That’s how I discovered my new favorite band, Mercy Me. I enjoy a lot of their songs, but one that really moves me is Even If. The main idea is our hope remains in God even if he doesn’t take away our sorrow or our hurt, because we know he is able and that he can.
I first became acquainted with this song when a good friend was diagnosed with terminal cancer. A lot of people were praying for her, but God didn’t heal her. She died trusting in God even though he didn’t answer our prayers the way she and we wanted.
Whenever I hear it, I think of her and how she is with Jesus. And I am encouraged for my own life and the lives of others, that even if God decides to leave our mountains unmovable, all will be well with our souls, because we can trust him, and our hope remains firmly in Jesus.
Some shy away from meditation because of the mystic connotations, but this spiritual discipline is nothing like what you see in Eastern religious traditions. Understanding the definition will help clean out the clutter: it is simply thinking about who God is and what he has done. It’s always based on the Bible.
When I read Spiritual Disciplines for the Christian Life by Donald S. Whitney, I came across this nugget in the chapter on prayer: “Meditation is the missing link between Bible intake and prayer.” He then talks about the significance of combining these three disciplines: “The process works like this: After the input of a passage of Scripture, meditation allows us to take what God has said to us and think deeply on it, digest it, and then speak to God about it in a meaningful way.”
I was struck by the simplicity of this idea. It gave me a different perspective, freedom even, to explore the spiritual disciplines in a new way. Rather than approaching Bible study, meditation and prayer as separate disciplines, as I usually do and as you probably do also, let’s combine them. These first three are usually dependent on silence and solitude, but why not go further and combine all five with worship, praise and celebration? What a profound difference this could make in our quiet time.
The communion service is a very important part of the life of the church. Many congregations make it a part of their weekly or monthly worship. But have you ever considered taking it on your own? I was first introduced to this idea in an article in Discipleship Journal, Nov/Dec 1996. The author went through a difficult time and felt God urging her to have communion with him every day. She did, and it changed her life. She shared her experience with others, and they also began having supper for one.
At first, I thought this sounded a little strange, especially considering my fellowship took it only once a year for much of its history, and always as a congregation. I didn’t add it to my quiet time until recently, though I have thought of it many times since reading the article. It turns out, this is a wonderful way to go deeper with God and experience a greater intimacy with him.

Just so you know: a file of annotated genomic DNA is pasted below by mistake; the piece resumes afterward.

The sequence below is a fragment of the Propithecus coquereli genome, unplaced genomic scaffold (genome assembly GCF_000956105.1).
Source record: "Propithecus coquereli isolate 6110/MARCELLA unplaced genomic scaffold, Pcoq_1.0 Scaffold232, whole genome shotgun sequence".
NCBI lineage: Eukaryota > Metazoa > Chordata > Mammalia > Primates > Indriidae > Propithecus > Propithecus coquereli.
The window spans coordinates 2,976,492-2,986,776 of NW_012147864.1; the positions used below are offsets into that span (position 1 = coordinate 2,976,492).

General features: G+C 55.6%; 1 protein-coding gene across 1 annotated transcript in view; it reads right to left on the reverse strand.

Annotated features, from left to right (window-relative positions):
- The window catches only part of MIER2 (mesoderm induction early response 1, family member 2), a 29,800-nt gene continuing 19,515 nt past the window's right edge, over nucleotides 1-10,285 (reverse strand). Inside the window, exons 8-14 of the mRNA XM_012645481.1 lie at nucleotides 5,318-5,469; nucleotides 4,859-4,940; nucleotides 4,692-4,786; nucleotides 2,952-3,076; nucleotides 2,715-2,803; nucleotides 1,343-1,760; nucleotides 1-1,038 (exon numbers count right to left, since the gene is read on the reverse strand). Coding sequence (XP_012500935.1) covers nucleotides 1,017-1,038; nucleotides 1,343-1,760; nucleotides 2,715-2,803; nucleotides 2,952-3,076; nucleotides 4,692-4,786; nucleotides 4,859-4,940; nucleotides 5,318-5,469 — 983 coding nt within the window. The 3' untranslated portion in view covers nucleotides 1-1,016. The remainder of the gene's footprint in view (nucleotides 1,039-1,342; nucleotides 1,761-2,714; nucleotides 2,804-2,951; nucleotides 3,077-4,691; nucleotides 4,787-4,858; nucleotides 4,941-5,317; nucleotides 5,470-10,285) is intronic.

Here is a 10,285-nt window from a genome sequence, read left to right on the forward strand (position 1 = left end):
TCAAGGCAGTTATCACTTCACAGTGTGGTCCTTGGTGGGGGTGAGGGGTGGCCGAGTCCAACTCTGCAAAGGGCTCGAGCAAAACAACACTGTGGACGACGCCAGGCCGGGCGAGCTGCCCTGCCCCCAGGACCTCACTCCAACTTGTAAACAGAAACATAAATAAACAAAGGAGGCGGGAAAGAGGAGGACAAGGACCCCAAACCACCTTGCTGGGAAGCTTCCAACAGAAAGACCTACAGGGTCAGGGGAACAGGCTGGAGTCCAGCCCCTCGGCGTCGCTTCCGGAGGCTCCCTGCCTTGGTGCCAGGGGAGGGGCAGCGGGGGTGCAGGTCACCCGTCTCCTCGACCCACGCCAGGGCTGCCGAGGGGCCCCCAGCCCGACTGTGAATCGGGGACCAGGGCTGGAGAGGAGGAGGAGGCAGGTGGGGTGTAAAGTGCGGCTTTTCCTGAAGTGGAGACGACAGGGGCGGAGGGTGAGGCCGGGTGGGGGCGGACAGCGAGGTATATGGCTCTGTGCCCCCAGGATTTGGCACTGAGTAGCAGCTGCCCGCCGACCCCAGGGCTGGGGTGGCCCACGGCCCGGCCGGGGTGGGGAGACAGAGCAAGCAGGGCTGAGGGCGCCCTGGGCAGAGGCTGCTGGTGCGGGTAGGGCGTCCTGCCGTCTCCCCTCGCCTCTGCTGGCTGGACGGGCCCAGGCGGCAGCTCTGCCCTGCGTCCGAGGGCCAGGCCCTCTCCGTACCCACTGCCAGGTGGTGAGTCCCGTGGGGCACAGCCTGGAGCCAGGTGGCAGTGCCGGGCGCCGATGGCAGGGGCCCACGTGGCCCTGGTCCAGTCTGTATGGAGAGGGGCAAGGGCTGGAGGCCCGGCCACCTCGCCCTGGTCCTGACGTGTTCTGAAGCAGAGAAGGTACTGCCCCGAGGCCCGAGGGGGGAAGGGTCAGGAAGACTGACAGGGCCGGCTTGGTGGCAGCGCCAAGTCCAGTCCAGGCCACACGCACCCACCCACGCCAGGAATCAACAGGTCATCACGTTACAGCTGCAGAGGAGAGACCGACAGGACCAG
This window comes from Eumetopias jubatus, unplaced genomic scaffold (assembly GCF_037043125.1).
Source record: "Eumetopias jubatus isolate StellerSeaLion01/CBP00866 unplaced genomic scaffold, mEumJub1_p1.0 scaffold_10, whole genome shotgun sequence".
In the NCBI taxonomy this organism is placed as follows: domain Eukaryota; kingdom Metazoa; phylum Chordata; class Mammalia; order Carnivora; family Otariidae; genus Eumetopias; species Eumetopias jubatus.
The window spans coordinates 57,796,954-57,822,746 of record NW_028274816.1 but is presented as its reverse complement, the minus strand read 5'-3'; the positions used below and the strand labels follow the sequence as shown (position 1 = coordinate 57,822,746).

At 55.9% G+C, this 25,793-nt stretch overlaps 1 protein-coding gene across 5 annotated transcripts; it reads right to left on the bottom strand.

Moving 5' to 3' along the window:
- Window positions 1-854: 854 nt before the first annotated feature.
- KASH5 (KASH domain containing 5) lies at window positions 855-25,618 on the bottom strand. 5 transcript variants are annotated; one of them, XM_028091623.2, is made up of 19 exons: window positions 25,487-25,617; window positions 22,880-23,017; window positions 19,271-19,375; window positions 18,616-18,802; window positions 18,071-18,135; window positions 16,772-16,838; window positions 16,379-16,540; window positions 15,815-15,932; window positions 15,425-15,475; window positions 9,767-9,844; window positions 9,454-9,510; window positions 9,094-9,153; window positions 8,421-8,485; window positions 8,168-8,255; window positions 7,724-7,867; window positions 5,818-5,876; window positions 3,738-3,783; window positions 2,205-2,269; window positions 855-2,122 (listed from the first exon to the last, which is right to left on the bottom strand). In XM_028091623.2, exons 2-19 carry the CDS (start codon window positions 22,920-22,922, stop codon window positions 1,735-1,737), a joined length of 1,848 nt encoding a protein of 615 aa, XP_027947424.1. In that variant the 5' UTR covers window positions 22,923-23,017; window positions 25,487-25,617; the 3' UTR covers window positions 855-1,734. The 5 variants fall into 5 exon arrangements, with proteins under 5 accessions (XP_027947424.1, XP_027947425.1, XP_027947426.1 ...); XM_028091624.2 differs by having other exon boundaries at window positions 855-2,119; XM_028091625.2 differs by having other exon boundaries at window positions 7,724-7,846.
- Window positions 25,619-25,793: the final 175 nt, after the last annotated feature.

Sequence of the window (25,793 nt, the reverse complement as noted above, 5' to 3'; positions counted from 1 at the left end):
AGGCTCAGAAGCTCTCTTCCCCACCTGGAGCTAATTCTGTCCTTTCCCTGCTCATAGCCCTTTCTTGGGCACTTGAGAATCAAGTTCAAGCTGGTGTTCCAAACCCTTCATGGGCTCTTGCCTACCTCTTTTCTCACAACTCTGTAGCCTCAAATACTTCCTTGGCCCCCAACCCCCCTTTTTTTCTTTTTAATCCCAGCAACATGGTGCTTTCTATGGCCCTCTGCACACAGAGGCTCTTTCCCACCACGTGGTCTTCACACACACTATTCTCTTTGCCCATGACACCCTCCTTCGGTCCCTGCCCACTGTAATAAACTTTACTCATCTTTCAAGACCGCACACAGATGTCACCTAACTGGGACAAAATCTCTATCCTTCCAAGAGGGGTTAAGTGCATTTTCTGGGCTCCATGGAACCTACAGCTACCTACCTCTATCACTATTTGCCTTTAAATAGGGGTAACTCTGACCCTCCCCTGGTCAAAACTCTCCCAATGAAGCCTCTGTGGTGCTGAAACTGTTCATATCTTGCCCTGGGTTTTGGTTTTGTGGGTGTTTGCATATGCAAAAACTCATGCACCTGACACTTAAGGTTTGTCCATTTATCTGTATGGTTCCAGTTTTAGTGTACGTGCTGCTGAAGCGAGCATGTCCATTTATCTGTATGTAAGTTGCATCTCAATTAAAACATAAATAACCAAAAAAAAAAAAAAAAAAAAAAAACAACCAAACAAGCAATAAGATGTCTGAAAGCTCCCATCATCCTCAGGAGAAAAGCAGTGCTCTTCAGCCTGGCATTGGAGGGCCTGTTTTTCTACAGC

I go to a quiet place in my house, light a candle and read scriptures and quotations I’ve collected about communion. I pray, meditate on what I’m doing and what it means and then eat the bread and wine. I know you are probably thinking it’s supposed to be done in community with other believers and that’s true. But when I take the Lord’s Supper by myself, I’m not alone. I experience unity with all my brothers and sisters in the Christian community, including the cloud of witnesses from the past, through God’s Spirit. Because I don’t have to rush through, as we often do at services, I can take my time and linger as long as I want with Jesus.
If you’re looking for more intimacy with the Lord, set the table for one and let Jesus feed you. You might find yourself, like me, going back for more, again and again.
Forgiveness is a tricky thing. As Christians, we know we are forgiven, and we are told to forgive in the same way. It’s easy to say, “I forgive you,” but it’s only real if it’s from our hearts.
Dallas Willard, in his book, Life Without Lack, said we make three errors when it comes to forgiveness. First, we tend to believe it requires reconciliation; second, we think we have to forget what happened; and third, we think we have to stop hurting. None of these are necessary.
We forgive by making the choice not to punish or seek revenge, which means we let people off the hook. It lets us off our own hook, too and frees us—from anger and bitterness—and allows us to love them the way God wants us to.
If we wait for reconciliation (which often never comes), tell ourselves we have to forget what happened (can’t do that) and wait to stop hurting (the pain might lessen, but will never go away), forgiveness will never happen, at least not in this life. Forgiveness is God’s way of life and his way to life (N.T. Wright) but doesn’t happen in our hearts without God’s help and much prayer. It is possible, even when it feels like it’s not, if we can avoid these mistakes and trust God to make it work.